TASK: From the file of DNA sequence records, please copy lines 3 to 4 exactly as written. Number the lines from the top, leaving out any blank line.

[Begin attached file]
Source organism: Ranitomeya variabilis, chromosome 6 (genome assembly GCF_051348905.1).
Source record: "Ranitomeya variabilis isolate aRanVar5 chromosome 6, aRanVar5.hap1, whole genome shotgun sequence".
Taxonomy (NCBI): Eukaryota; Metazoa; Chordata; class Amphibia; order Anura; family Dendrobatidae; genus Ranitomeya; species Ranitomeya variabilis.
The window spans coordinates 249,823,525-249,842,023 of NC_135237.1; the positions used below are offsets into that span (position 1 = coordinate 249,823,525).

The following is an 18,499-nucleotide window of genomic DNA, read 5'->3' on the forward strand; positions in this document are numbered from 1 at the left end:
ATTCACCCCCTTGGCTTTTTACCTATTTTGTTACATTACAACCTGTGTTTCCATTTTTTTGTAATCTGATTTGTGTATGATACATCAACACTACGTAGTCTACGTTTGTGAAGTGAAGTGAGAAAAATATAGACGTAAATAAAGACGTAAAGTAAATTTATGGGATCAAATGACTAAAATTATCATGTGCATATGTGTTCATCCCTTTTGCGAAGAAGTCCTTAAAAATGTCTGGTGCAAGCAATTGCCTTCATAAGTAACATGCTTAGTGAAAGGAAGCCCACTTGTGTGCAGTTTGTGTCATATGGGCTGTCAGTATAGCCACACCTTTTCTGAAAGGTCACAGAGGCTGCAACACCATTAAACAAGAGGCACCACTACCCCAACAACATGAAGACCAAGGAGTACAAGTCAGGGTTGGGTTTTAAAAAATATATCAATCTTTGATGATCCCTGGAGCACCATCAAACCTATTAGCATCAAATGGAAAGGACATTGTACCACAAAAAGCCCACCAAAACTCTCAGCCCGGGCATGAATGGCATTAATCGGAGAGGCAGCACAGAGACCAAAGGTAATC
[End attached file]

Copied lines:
Taxonomy (NCBI): Eukaryota; Metazoa; Chordata; class Amphibia; order Anura; family Dendrobatidae; genus Ranitomeya; species Ranitomeya variabilis.
The window spans coordinates 249,823,525-249,842,023 of NC_135237.1; the positions used below are offsets into that span (position 1 = coordinate 249,823,525).